Agnico Eagle looking at hovercrafts to explore Meadowbank
There's cold, and then there's FREEZING COLD. As far as plunging mercury goes, no Canadian mine can out-freeze Meadowbank.
The open-pit silver and gold mine in the northern Canadian territory of Nunavut sees an average temperature of -35.4C during its coldest month of the year. That's even colder than Canada's diamond mines, Ekati, Diavik and Snap Lake, which were ranked number two, three and four respectively in a 2014 survey gathered by IntelligenceMine – a division of InfoMine.
Now Agnico Eagle's largest mine is hoping to reach another milestone with an unusual piece of exploration equipment: the hovercraft.
"The intent is to perform a one-year pilot program starting in the summer of 2017 continuing through the winter of 2017/2018 to validate its operational performance, to demonstrate its viability for search and rescue activities in the area around Meadowbank and to de-risk the later stages of a larger implementation strategy"
The Toronto-based gold miner announced recently that it is proposing to buy two hovercrafts that would be used for moving personnel and light cargo on winter roads and trails, on the Amaruq property year-round. On Friday Agnico Eagle's board of directors approved the construction of two new gold mines in Nunavut – Meliadine and Amaruq, for a combined investment of $1.2 billion.
Meliadine is just north of of Rankin Inlet, while Amaruq is a satellite deposit of Meadowbank, located 110 km north of Baker Lake.
"The intent is to perform a one-year pilot program starting in the summer of 2017 continuing through the winter of 2017/2018 to validate its operational performance, to demonstrate its viability for search and rescue activities in the area around Meadowbank and to de-risk the later stages of a larger implementation strategy. Depending on the success and findings of the pilot study, the operation of these two hovercrafts is expected to continue beyond 2018," Agnico Eagle states in a project summary submitted to the Nunavut Planning Commission in December.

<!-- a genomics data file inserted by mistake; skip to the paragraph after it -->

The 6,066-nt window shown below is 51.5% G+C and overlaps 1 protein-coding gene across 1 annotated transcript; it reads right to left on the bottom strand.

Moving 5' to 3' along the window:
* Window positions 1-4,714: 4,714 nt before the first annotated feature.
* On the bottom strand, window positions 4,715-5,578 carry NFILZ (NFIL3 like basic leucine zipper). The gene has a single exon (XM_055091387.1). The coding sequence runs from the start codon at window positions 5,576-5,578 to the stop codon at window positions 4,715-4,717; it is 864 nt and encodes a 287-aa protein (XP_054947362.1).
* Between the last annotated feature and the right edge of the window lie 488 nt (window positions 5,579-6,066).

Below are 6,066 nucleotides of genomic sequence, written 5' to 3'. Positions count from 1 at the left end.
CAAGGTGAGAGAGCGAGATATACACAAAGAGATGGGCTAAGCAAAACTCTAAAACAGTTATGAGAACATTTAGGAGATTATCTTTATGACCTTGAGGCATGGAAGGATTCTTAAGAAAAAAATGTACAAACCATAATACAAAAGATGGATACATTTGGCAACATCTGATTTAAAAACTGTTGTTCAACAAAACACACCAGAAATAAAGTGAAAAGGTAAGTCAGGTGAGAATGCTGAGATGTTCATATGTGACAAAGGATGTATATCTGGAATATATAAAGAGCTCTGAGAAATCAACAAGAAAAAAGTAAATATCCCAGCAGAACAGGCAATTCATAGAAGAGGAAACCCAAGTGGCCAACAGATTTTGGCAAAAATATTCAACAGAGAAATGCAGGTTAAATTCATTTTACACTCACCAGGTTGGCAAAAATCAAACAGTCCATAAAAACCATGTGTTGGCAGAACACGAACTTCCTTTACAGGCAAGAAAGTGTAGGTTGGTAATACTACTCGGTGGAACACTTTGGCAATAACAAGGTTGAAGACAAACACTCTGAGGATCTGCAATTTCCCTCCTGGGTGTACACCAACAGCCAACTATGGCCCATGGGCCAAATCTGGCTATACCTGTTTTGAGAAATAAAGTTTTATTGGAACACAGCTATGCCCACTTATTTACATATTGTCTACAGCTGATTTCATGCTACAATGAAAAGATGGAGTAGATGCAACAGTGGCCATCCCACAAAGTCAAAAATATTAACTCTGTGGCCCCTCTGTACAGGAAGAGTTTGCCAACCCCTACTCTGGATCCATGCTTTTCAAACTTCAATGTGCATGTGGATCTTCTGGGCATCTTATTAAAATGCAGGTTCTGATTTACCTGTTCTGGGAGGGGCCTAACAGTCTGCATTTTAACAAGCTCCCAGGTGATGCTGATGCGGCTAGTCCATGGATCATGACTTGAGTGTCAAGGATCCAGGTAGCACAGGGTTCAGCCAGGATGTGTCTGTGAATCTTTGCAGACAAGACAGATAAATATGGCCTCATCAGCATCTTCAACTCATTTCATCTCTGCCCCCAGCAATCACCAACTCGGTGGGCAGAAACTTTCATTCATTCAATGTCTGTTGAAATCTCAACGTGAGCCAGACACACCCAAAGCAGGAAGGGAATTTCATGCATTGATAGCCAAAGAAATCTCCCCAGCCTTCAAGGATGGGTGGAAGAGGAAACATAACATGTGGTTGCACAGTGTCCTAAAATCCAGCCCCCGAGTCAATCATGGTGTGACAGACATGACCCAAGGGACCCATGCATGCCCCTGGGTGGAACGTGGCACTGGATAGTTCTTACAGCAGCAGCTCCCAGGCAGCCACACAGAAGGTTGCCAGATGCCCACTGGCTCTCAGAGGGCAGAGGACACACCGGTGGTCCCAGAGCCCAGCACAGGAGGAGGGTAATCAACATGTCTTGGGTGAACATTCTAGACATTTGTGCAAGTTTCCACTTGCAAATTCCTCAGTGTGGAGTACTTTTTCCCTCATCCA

The company notes that hovercrafts have solved many transportation logistics problems in Northern and Arctic regions, and that they be used amphibiously on water or land, including small and large rivers, lakes, swamps, snow soil, packed ice bogs, tundra, and coastal seas. With Agnico Eagle's properties in Nunavut spanning a 400+ kilometre-long stretch, "improving the ability to move people and equipment more freely within this area would have an immediate and significant impact on the company’s long term strategy and success in Nunavut, primarily in the areas of logistics and exploration," according to the hovercraft proposal.
Other miners are examining new and economical ways of supplying mines in remote locations. In November Quest Rare Minerals Ltd., (TSX:QRM) the company developing the Strange Lake rare earths mine in Northern Québec, Canada, and Straightline Aviation announced an agreement to provide air services for the transport of ore concentrate, supplies and personnel using Lockheed Martin’s hybrid airships. The airships will shuttle between Quest’s Strange Lake open pit mine in Northern Québec and Schefferville, a town with a direct rail link to the Port of Sept-Iles.
Along with constructing new mines, Agnico Eagle, which in 2015 was #9 on IntelligenceMine's list of top 10 gold producers, is also aiming to develop mines in the Canadian Yukon territory.
The company announced Dec. 5 it has bought a stake in thousands of mining claims in the White Gold district originally owned by Shawn Ryan, the Yukon prospector whose unique soil sampling method turned him into a millionaire almost overnight.